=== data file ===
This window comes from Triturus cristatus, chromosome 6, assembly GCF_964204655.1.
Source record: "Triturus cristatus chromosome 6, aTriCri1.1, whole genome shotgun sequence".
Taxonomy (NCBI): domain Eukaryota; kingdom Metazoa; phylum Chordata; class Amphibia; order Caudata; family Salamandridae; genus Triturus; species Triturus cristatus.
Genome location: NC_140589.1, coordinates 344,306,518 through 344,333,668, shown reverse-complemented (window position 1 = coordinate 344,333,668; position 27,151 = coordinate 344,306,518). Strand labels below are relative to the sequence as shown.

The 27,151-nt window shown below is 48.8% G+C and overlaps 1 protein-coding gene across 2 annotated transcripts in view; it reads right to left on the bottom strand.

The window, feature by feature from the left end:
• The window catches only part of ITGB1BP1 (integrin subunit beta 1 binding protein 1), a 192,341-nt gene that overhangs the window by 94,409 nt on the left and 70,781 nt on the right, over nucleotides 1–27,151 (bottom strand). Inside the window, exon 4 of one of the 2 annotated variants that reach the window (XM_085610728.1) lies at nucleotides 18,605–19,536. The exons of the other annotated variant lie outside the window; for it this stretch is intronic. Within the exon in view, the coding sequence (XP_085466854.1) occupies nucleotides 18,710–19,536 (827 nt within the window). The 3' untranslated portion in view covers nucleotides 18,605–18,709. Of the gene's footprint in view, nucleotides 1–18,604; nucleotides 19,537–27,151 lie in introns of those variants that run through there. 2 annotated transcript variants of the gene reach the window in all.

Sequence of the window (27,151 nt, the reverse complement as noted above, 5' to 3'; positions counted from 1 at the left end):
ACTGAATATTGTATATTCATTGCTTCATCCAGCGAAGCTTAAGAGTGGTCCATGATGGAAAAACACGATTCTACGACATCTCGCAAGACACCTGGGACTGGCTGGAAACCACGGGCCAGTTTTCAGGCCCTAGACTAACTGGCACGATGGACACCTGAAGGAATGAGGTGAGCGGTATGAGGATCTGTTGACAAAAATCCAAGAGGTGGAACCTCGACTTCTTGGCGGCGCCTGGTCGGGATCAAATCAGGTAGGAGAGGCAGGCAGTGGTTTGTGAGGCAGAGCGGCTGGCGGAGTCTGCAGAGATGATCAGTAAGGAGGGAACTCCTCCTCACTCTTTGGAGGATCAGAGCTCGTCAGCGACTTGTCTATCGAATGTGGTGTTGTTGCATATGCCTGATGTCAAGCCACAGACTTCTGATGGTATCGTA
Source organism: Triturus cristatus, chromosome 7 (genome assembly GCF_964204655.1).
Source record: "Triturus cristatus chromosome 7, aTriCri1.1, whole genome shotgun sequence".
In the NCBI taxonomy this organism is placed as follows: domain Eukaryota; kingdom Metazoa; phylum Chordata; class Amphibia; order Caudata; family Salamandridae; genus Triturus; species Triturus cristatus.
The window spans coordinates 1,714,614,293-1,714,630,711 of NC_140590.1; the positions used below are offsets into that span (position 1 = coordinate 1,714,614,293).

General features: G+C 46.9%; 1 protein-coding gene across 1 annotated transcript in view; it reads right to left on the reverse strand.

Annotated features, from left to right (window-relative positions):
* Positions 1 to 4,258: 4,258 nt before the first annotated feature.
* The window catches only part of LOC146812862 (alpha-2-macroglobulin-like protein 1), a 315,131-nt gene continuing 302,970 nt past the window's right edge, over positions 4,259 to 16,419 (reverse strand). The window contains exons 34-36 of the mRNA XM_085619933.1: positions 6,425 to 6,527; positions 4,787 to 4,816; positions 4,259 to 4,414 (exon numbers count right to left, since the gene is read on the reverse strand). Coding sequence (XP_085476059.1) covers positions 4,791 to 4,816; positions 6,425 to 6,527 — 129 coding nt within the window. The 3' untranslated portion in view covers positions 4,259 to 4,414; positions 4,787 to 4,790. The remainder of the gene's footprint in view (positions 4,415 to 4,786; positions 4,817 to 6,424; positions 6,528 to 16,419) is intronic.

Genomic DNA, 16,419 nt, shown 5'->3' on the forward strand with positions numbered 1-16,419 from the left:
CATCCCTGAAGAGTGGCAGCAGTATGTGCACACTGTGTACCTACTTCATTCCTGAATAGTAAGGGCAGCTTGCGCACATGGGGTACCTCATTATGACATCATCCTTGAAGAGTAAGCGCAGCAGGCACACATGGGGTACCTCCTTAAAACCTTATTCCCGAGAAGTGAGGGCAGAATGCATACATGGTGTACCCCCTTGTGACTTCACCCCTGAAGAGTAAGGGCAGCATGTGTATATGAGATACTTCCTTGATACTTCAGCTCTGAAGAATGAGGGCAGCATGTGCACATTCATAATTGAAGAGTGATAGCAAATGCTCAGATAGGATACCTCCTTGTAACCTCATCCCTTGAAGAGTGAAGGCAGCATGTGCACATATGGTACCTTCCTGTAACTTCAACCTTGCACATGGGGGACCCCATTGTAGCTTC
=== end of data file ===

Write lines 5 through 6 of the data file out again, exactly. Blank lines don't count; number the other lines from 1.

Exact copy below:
The 27,151-nt window shown below is 48.8% G+C and overlaps 1 protein-coding gene across 2 annotated transcripts in view; it reads right to left on the bottom strand.

The window, feature by feature from the left end: